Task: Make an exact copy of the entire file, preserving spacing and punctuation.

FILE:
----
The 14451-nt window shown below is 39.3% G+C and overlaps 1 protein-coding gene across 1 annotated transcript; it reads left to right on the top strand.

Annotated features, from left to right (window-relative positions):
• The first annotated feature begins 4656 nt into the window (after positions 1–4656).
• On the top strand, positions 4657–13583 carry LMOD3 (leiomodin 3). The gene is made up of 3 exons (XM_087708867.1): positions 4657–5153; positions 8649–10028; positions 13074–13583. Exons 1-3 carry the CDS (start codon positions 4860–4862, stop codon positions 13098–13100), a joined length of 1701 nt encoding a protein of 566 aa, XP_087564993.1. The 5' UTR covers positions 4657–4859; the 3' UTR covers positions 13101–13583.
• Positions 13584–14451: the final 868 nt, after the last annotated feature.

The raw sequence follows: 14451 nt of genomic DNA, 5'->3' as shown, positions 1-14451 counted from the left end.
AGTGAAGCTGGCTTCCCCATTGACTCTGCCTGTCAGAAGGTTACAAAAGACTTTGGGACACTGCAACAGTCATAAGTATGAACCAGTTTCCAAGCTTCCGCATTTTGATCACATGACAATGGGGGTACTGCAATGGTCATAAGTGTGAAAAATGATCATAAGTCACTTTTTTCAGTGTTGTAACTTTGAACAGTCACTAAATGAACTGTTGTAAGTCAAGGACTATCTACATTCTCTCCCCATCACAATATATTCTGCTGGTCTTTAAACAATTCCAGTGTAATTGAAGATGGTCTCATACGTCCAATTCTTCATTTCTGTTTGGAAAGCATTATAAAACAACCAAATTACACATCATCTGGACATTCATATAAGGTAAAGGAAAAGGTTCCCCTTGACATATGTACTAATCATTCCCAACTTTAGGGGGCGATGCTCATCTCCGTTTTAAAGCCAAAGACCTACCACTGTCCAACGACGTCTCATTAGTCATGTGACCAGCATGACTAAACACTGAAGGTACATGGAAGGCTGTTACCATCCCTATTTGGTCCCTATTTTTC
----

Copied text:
The 14451-nt window shown below is 39.3% G+C and overlaps 1 protein-coding gene across 1 annotated transcript; it reads left to right on the top strand.

Annotated features, from left to right (window-relative positions):
• The first annotated feature begins 4656 nt into the window (after positions 1–4656).
• On the top strand, positions 4657–13583 carry LMOD3 (leiomodin 3). The gene is made up of 3 exons (XM_087708867.1): positions 4657–5153; positions 8649–10028; positions 13074–13583. Exons 1-3 carry the CDS (start codon positions 4860–4862, stop codon positions 13098–13100), a joined length of 1701 nt encoding a protein of 566 aa, XP_087564993.1. The 5' UTR covers positions 4657–4859; the 3' UTR covers positions 13101–13583.
• Positions 13584–14451: the final 868 nt, after the last annotated feature.

The raw sequence follows: 14451 nt of genomic DNA, 5'->3' as shown, positions 1-14451 counted from the left end.
AGTGAAGCTGGCTTCCCCATTGACTCTGCCTGTCAGAAGGTTACAAAAGACTTTGGGACACTGCAACAGTCATAAGTATGAACCAGTTTCCAAGCTTCCGCATTTTGATCACATGACAATGGGGGTACTGCAATGGTCATAAGTGTGAAAAATGATCATAAGTCACTTTTTTCAGTGTTGTAACTTTGAACAGTCACTAAATGAACTGTTGTAAGTCAAGGACTATCTACATTCTCTCCCCATCACAATATATTCTGCTGGTCTTTAAACAATTCCAGTGTAATTGAAGATGGTCTCATACGTCCAATTCTTCATTTCTGTTTGGAAAGCATTATAAAACAACCAAATTACACATCATCTGGACATTCATATAAGGTAAAGGAAAAGGTTCCCCTTGACATATGTACTAATCATTCCCAACTTTAGGGGGCGATGCTCATCTCCGTTTTAAAGCCAAAGACCTACCACTGTCCAACGACGTCTCATTAGTCATGTGACCAGCATGACTAAACACTGAAGGTACATGGAAGGCTGTTACCATCCCTATTTGGTCCCTATTTTTC